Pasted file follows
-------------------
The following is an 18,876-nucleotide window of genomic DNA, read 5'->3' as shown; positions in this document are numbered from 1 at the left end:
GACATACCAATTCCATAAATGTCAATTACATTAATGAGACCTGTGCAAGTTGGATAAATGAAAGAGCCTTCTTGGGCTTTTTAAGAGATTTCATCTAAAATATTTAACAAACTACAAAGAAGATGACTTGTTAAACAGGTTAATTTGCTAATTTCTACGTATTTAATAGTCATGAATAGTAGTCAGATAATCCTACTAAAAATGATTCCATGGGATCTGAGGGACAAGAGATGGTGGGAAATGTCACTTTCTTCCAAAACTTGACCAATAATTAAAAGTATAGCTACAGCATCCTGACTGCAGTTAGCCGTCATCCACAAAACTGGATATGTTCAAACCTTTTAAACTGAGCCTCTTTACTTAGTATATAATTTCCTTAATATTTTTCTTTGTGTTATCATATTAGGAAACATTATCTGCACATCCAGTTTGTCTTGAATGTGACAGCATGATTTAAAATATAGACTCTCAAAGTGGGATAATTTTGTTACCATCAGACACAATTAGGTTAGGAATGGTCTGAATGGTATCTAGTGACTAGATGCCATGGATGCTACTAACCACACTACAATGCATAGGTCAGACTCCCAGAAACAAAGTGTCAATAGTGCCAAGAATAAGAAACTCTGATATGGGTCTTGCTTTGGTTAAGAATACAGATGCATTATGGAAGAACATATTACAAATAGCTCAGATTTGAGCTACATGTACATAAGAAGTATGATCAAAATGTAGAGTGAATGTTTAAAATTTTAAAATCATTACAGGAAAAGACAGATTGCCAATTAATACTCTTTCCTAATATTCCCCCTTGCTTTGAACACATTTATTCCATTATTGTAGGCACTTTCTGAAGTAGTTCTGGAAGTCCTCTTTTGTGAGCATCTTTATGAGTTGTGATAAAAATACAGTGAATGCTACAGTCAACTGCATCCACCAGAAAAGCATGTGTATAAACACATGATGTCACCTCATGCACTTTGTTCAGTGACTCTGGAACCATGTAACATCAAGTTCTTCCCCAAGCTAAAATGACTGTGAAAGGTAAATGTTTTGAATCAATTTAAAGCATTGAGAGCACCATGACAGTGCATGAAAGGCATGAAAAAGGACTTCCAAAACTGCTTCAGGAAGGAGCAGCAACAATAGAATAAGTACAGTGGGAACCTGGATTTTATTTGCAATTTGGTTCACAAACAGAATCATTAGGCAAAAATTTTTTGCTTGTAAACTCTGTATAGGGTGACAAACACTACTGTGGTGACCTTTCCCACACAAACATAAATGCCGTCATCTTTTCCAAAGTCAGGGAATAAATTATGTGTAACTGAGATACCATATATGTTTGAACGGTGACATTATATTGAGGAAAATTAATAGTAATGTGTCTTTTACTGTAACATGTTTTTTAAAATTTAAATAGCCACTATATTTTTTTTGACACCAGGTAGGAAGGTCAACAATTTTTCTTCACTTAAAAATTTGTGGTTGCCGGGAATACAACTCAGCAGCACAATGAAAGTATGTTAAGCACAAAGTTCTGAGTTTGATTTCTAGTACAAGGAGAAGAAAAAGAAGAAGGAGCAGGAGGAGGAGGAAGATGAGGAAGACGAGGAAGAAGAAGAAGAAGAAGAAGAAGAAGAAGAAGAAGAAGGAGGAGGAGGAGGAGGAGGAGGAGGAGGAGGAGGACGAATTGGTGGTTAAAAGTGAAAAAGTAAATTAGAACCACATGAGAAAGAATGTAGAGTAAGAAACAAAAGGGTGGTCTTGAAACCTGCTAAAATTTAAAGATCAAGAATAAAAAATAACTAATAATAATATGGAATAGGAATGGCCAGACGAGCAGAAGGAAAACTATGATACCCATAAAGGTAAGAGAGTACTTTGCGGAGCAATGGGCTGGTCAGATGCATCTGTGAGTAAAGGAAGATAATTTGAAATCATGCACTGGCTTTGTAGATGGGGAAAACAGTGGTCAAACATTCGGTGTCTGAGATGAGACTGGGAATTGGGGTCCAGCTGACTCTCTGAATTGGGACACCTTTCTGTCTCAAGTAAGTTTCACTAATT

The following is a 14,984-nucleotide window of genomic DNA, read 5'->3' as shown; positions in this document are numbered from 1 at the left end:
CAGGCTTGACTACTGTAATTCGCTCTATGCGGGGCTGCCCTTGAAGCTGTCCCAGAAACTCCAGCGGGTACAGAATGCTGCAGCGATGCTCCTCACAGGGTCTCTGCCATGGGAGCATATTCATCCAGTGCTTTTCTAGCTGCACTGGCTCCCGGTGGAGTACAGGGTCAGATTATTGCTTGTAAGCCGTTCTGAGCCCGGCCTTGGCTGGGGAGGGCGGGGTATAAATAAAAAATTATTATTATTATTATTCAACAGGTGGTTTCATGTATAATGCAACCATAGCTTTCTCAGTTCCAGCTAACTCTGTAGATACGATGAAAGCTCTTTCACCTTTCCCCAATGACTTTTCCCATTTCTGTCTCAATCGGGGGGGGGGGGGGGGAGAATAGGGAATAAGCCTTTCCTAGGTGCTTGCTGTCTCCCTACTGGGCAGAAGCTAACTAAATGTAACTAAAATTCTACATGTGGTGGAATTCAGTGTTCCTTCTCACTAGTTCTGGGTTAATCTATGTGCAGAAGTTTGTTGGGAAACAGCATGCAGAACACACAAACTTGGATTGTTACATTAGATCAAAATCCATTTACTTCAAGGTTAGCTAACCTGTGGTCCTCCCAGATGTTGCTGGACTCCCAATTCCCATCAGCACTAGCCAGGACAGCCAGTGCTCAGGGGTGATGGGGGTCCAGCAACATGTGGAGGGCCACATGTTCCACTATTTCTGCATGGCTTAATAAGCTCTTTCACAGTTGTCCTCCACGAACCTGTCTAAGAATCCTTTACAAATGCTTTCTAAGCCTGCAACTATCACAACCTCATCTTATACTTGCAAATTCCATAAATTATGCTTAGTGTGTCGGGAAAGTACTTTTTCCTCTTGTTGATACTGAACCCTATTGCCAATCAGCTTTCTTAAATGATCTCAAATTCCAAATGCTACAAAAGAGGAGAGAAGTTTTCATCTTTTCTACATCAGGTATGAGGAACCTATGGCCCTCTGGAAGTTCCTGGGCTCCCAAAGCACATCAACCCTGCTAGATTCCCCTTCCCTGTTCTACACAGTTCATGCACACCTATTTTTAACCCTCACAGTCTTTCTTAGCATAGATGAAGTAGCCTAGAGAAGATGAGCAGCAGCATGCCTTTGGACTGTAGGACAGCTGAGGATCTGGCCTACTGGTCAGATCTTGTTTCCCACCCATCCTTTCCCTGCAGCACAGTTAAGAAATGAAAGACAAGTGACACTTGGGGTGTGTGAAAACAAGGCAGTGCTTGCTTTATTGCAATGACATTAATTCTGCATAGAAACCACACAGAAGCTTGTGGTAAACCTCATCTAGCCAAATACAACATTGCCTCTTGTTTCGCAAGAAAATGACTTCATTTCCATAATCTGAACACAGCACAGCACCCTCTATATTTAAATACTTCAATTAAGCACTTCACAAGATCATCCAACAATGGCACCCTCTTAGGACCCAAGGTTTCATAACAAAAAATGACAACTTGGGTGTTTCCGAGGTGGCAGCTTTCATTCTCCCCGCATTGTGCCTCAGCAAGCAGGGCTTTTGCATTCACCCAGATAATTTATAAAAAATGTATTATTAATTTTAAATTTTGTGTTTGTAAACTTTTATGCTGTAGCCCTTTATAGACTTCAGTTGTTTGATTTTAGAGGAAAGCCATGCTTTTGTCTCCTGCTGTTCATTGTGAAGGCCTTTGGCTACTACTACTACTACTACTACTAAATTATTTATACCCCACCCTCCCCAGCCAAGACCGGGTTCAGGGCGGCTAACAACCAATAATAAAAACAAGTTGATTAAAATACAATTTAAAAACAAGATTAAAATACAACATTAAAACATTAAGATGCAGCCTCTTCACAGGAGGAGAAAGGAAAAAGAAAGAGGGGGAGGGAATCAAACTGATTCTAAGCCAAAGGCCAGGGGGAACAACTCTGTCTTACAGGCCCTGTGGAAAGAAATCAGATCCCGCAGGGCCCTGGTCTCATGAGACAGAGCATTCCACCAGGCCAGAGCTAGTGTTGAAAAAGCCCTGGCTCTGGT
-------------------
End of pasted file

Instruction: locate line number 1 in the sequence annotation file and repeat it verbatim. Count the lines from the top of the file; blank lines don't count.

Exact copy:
The following is an 18,876-nucleotide window of genomic DNA, read 5'->3' as shown; positions in this document are numbered from 1 at the left end: